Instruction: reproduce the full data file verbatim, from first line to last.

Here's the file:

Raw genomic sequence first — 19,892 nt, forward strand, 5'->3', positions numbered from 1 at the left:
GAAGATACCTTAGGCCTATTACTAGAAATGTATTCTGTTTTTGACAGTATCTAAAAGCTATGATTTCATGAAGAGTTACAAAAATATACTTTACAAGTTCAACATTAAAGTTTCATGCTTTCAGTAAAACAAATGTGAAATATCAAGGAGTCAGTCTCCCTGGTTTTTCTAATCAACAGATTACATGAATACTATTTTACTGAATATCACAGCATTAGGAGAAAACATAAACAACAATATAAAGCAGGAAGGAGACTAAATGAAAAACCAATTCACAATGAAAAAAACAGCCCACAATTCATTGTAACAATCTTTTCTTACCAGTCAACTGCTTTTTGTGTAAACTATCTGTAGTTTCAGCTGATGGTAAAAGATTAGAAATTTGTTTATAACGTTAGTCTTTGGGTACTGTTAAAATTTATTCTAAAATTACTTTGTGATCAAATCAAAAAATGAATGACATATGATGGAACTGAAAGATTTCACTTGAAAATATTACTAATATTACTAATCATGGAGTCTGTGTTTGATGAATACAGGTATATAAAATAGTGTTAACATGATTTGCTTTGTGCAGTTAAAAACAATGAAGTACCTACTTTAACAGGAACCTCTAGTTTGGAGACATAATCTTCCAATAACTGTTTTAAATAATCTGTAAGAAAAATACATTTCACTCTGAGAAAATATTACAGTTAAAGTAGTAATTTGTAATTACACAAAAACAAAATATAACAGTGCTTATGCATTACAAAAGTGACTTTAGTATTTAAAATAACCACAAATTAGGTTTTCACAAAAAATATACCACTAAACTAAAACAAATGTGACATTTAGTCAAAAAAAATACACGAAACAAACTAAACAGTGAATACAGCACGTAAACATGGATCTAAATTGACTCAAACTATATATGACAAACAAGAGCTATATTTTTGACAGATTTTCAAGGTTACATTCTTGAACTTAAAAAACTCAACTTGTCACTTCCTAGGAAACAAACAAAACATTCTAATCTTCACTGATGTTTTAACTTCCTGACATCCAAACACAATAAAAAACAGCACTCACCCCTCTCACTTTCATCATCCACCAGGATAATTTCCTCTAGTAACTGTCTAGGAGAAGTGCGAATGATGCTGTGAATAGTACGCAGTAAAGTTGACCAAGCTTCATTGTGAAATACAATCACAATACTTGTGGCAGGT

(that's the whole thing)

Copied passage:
Raw genomic sequence first — 19,892 nt, forward strand, 5'->3', positions numbered from 1 at the left:
GAAGATACCTTAGGCCTATTACTAGAAATGTATTCTGTTTTTGACAGTATCTAAAAGCTATGATTTCATGAAGAGTTACAAAAATATACTTTACAAGTTCAACATTAAAGTTTCATGCTTTCAGTAAAACAAATGTGAAATATCAAGGAGTCAGTCTCCCTGGTTTTTCTAATCAACAGATTACATGAATACTATTTTACTGAATATCACAGCATTAGGAGAAAACATAAACAACAATATAAAGCAGGAAGGAGACTAAATGAAAAACCAATTCACAATGAAAAAAACAGCCCACAATTCATTGTAACAATCTTTTCTTACCAGTCAACTGCTTTTTGTGTAAACTATCTGTAGTTTCAGCTGATGGTAAAAGATTAGAAATTTGTTTATAACGTTAGTCTTTGGGTACTGTTAAAATTTATTCTAAAATTACTTTGTGATCAAATCAAAAAATGAATGACATATGATGGAACTGAAAGATTTCACTTGAAAATATTACTAATATTACTAATCATGGAGTCTGTGTTTGATGAATACAGGTATATAAAATAGTGTTAACATGATTTGCTTTGTGCAGTTAAAAACAATGAAGTACCTACTTTAACAGGAACCTCTAGTTTGGAGACATAATCTTCCAATAACTGTTTTAAATAATCTGTAAGAAAAATACATTTCACTCTGAGAAAATATTACAGTTAAAGTAGTAATTTGTAATTACACAAAAACAAAATATAACAGTGCTTATGCATTACAAAAGTGACTTTAGTATTTAAAATAACCACAAATTAGGTTTTCACAAAAAATATACCACTAAACTAAAACAAATGTGACATTTAGTCAAAAAAAATACACGAAACAAACTAAACAGTGAATACAGCACGTAAACATGGATCTAAATTGACTCAAACTATATATGACAAACAAGAGCTATATTTTTGACAGATTTTCAAGGTTACATTCTTGAACTTAAAAAACTCAACTTGTCACTTCCTAGGAAACAAACAAAACATTCTAATCTTCACTGATGTTTTAACTTCCTGACATCCAAACACAATAAAAAACAGCACTCACCCCTCTCACTTTCATCATCCACCAGGATAATTTCCTCTAGTAACTGTCTAGGAGAAGTGCGAATGATGCTGTGAATAGTACGCAGTAAAGTTGACCAAGCTTCATTGTGAAATACAATCACAATACTTGTGGCAGGT